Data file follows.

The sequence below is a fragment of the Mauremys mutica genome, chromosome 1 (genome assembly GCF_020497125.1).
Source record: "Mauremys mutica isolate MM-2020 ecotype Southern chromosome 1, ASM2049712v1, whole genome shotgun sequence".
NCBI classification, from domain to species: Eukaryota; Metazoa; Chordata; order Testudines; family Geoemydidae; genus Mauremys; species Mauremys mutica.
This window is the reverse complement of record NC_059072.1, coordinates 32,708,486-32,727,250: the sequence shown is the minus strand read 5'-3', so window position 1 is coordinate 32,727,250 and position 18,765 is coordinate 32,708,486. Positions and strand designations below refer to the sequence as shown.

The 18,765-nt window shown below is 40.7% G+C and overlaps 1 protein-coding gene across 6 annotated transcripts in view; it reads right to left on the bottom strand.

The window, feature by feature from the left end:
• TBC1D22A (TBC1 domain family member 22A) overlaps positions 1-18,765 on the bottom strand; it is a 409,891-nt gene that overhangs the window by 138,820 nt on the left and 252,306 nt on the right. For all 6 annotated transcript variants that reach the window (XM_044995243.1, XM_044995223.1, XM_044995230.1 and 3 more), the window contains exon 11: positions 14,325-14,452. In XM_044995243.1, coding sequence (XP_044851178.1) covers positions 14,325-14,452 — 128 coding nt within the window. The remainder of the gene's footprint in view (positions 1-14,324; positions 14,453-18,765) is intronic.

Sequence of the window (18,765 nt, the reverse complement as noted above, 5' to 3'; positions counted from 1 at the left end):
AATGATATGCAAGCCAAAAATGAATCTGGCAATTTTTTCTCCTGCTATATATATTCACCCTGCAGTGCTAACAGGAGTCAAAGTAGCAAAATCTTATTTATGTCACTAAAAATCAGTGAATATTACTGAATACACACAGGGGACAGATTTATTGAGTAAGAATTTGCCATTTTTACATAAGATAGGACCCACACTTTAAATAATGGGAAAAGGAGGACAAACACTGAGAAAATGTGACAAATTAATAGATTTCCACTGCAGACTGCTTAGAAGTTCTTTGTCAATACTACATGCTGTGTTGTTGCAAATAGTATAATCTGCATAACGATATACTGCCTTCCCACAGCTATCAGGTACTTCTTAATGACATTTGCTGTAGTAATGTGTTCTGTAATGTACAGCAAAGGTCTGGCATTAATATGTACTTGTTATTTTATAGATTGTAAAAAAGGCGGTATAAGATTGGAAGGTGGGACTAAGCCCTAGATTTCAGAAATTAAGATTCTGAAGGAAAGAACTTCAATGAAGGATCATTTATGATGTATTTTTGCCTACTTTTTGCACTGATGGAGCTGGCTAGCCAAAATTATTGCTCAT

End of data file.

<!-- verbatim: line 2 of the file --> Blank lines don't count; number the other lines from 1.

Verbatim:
Source record: "Mauremys mutica isolate MM-2020 ecotype Southern chromosome 1, ASM2049712v1, whole genome shotgun sequence".